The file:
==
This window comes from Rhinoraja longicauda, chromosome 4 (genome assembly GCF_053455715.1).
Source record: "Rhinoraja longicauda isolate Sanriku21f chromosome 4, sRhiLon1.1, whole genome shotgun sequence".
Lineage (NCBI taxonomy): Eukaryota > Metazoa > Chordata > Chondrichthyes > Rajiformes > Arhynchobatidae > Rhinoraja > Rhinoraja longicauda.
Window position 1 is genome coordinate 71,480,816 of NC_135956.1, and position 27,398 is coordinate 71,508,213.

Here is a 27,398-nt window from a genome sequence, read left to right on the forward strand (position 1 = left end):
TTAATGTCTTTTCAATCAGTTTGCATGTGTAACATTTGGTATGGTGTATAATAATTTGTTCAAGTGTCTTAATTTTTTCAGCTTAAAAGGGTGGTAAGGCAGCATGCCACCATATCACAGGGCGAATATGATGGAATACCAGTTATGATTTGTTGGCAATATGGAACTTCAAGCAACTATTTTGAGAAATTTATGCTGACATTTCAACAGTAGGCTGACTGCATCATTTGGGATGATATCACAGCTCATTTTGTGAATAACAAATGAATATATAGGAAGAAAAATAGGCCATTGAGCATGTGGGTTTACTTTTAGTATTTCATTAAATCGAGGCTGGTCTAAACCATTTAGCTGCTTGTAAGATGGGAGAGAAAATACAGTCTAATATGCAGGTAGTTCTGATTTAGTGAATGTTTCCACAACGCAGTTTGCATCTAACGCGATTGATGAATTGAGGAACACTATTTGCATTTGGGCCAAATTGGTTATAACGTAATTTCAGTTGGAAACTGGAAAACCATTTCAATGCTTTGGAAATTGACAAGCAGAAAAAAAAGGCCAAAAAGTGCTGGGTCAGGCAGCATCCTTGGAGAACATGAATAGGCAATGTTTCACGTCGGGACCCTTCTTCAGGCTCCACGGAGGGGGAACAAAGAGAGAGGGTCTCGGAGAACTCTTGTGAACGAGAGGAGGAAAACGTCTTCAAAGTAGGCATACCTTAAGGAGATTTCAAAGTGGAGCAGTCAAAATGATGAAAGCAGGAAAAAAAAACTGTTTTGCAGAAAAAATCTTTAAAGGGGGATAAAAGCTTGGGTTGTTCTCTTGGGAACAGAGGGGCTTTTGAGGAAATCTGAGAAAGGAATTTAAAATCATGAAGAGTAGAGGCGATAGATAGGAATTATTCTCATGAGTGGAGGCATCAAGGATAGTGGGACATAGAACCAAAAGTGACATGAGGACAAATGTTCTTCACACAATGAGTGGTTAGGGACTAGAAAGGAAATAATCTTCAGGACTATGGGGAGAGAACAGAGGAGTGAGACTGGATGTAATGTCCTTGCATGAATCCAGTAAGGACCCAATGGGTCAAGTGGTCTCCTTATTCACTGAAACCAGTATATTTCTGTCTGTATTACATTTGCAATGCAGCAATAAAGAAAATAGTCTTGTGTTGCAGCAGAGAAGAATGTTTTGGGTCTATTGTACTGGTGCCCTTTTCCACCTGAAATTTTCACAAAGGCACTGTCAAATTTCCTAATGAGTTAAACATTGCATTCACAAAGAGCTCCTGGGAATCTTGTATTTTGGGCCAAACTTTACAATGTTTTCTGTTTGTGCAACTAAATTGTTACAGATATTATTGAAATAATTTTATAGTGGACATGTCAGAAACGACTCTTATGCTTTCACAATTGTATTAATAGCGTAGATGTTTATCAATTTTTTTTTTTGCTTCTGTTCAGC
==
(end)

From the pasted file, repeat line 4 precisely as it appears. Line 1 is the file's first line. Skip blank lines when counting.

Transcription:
Window position 1 is genome coordinate 71,480,816 of NC_135956.1, and position 27,398 is coordinate 71,508,213.